Chris Bray: Imagine a Rope, and Perceive It Around Your Wrists

Imagine a Rope, and Perceive It Around Your Wrists
Chris Bray
TUESDAY, FEBRUARY 7, 2012

From the same news story that I discussed yesterday:

“While Boston College clearly informed the project director that confidentiality could be guaranteed only to the extent that American law allows, [Moloney] and one of his interviewers have chosen to attack the University in the media for complying with the government subpoenas,” the letter to students abroad read.

Language is a remarkable tool, and allows dishonest users to evade meaning as they appear to create it. The choice presented to Boston College was not simply complying with the subpoenas or not complying with the subpoenas.

Irish-American groups have attacked the subpoenas in the political arena, pointing out that those subpoenas serve a dangerous political effort rather than a conventional murder investigation. These groups have written to Secretary of State Hillary Clinton to ask that the State Department intercede and ask the Department of Justice to withdraw the subpoenas. They’ve met with members of Congress and asked them to do the same, and to contact Attorney General Eric Holder. They’ve secured the involvement of Senator John Kerry, the chairman of the Senate Foreign Relations Committee, who is alsoasking the State Department to intervene. They’ve met with officialsat the Police Service of Northern Ireland to complain. They’ve done something. They’ve tried. They’ve bothered to be awake and alive, to speak and to think.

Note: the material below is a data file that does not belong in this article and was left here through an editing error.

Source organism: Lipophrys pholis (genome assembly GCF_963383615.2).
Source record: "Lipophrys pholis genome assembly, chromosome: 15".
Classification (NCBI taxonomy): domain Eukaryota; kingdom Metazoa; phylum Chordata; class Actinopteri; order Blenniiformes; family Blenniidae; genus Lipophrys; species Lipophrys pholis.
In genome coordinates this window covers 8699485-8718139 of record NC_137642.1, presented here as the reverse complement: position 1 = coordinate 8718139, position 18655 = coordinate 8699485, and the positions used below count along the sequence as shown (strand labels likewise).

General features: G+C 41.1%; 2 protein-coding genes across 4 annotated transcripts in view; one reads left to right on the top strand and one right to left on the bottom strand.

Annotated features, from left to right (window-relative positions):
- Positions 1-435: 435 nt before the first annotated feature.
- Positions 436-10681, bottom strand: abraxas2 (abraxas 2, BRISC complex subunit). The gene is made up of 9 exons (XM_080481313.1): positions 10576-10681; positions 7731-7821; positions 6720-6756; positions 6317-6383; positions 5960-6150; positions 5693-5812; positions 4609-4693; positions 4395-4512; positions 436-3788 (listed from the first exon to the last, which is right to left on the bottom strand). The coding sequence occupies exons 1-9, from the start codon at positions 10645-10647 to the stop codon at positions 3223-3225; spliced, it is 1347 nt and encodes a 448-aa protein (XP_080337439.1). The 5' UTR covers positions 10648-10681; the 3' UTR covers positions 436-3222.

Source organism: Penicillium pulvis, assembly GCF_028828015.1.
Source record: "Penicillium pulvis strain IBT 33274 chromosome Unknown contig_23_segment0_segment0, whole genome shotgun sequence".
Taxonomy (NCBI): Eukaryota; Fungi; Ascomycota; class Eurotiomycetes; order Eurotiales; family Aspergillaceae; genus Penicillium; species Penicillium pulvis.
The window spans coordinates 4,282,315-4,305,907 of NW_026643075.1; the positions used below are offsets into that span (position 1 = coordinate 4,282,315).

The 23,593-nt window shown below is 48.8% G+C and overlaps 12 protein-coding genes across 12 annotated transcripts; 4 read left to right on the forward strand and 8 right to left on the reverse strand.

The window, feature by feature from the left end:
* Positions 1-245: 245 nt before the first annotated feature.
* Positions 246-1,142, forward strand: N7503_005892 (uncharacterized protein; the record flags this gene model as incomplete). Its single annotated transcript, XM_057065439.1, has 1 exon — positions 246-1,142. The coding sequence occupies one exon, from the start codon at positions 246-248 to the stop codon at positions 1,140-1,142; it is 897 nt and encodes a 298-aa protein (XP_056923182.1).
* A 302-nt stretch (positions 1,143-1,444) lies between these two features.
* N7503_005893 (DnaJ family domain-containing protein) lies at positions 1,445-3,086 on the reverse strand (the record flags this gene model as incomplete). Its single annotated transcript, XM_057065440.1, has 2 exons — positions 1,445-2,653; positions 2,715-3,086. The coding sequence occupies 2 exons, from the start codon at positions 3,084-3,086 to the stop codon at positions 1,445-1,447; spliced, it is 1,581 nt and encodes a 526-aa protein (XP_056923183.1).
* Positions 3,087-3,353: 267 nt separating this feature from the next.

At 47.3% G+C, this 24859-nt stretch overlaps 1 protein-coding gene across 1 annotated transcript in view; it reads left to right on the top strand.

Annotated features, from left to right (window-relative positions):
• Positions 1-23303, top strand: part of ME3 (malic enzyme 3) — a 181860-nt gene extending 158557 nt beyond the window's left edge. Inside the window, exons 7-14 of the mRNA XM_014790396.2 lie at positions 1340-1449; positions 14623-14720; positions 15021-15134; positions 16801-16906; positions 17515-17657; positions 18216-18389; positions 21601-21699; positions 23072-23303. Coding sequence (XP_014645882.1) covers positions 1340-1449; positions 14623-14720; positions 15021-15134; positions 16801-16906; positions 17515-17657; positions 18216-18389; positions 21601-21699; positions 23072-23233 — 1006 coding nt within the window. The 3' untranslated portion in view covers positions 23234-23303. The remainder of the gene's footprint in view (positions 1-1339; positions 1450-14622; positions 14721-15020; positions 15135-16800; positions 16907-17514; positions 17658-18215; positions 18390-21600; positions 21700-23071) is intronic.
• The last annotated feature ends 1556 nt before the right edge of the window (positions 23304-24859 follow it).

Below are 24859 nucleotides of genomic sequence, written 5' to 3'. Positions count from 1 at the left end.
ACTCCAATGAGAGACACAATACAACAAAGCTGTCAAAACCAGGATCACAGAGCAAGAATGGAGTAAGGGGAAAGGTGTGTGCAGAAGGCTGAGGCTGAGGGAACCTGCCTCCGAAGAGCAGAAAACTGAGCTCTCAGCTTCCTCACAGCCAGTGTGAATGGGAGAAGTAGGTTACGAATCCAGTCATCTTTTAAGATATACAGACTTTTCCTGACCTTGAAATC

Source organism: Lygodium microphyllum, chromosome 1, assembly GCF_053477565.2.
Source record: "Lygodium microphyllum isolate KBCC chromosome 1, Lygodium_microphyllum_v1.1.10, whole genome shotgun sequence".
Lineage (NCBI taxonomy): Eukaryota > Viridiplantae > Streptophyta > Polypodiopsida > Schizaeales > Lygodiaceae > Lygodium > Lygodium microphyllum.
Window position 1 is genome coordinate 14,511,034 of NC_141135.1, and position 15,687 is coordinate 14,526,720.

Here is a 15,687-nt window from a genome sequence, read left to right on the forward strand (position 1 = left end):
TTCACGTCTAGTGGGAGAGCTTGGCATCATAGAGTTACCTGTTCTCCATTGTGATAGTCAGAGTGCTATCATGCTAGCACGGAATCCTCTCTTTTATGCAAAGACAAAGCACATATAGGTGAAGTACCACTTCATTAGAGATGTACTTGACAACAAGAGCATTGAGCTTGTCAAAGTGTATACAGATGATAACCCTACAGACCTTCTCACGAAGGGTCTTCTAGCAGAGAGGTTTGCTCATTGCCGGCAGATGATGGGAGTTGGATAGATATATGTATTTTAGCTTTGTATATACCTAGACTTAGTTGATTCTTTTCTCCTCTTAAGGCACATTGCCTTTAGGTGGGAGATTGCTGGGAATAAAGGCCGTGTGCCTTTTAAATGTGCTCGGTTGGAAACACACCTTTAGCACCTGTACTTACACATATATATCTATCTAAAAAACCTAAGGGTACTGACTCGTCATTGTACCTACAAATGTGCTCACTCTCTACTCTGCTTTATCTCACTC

Meanwhile, Belfast Project researchers Ed Moloney and Anthony McIntyre have sued the attorney general, and have filed two legal appeals that have delayed the delivery of embargoed archival material to the police, an effort that adds time to the clock and allows for the possibility of political intervention against the subpoenas. Again, they’ve bothered to get out of bed. They’ve bothered to care and to try.

While all of those other people fought, Boston College laid like a lump on the ground, making a limp effort in the trial court before rolling over and going back to sleep. They’ve chosen a posture of helplessness, pointing at the rope draped loosely across their wrists and moaning that oh, what can we do, our hands are tied. Otheroptions have always been available.

They have chosen. And their choice is shameful. It won’t be forgotten.